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Pulmonary Medicine
Volume 2011, Article ID 610802, 6 pages
http://dx.doi.org/10.1155/2011/610802
Review Article

Bronchoscopic Lung Volume Reduction

1Pulmonary, Critical Care and Sleep Medicine, St. Elizabeth Medical Center, VP Thoracic Disease and Critical Care Service Line, Caritas Christi Health Care, Seton 6 East, 736 Cambridge Street, Brighton, MA 02135, USA
2Department of Respiratory and Critical Care Medicine, Singapore General Hospital, Outram Road, Singapore 169608

Received 25 July 2010; Revised 9 October 2010; Accepted 9 November 2010

Academic Editor: N. Ambrosino

Copyright © 2011 Armin Ernst and Devanand Anantham. This is an open access article distributed under the Creative Commons Attribution License, which permits unrestricted use, distribution, and reproduction in any medium, provided the original work is properly cited.

Abstract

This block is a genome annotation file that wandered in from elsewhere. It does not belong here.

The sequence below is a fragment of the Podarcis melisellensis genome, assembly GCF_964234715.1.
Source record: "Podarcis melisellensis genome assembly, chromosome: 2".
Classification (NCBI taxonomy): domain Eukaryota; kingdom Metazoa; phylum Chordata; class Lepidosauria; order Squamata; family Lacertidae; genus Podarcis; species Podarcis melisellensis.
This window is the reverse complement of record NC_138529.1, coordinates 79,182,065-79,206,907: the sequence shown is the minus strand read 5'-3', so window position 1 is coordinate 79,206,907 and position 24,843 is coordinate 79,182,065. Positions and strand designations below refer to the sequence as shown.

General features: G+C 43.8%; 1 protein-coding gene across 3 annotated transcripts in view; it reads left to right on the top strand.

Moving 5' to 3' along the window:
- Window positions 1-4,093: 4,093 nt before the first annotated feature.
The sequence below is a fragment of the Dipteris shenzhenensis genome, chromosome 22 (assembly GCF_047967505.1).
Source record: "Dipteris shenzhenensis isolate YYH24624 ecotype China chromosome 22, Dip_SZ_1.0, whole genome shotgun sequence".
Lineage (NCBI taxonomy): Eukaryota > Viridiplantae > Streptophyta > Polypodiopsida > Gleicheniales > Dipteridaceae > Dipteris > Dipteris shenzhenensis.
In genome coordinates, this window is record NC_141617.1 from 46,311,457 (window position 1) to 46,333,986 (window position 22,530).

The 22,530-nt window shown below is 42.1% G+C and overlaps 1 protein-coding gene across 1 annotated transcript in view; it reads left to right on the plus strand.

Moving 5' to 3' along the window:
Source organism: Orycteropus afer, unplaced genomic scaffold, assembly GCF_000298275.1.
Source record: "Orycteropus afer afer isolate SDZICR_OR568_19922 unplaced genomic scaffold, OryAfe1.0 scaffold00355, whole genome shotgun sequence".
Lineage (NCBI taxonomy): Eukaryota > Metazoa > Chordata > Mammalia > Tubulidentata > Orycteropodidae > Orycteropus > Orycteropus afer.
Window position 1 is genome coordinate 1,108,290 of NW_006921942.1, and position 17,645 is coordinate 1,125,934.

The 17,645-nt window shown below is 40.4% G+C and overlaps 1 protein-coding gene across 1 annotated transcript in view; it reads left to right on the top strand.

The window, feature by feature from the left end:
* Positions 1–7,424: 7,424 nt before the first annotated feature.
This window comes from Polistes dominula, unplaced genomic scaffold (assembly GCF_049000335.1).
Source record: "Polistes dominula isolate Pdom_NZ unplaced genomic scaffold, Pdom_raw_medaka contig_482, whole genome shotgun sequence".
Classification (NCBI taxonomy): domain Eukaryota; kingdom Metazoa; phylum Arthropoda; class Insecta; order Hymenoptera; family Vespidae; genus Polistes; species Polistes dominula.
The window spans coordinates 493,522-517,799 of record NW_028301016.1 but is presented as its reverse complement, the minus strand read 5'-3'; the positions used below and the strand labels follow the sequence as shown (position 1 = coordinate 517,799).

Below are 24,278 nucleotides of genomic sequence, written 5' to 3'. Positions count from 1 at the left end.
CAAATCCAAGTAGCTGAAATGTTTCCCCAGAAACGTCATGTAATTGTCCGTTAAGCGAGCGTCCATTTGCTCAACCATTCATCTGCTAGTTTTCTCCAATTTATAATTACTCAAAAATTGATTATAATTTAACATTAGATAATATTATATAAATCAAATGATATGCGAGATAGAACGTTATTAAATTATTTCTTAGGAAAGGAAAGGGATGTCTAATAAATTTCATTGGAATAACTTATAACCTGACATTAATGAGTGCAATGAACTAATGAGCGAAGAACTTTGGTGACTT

The application of lung volume reduction surgery in clinical practice is limited by high postoperative morbidity and stringent selection criteria. This has been the impetus for the development of bronchoscopic approaches to lung volume reduction. A range of different techniques such as endobronchial blockers, airway bypass, endobronchial valves, thermal vapor ablation, biological sealants, and airway implants have been employed on both homogeneous as well as heterogeneous emphysema. The currently available data on efficacy of bronchoscopic lung volume reduction are not conclusive and subjective benefit in dyspnoea scores is a more frequent finding than improvements on spirometry or exercise tolerance. Safety data are more promising with rare procedure-related mortality, few serious complications, and short hospital length of stay. The field of bronchoscopic lung volume reduction continues to evolve as ongoing prospective randomized trials build on earlier feasibility data to clarify the true efficacy of such techniques.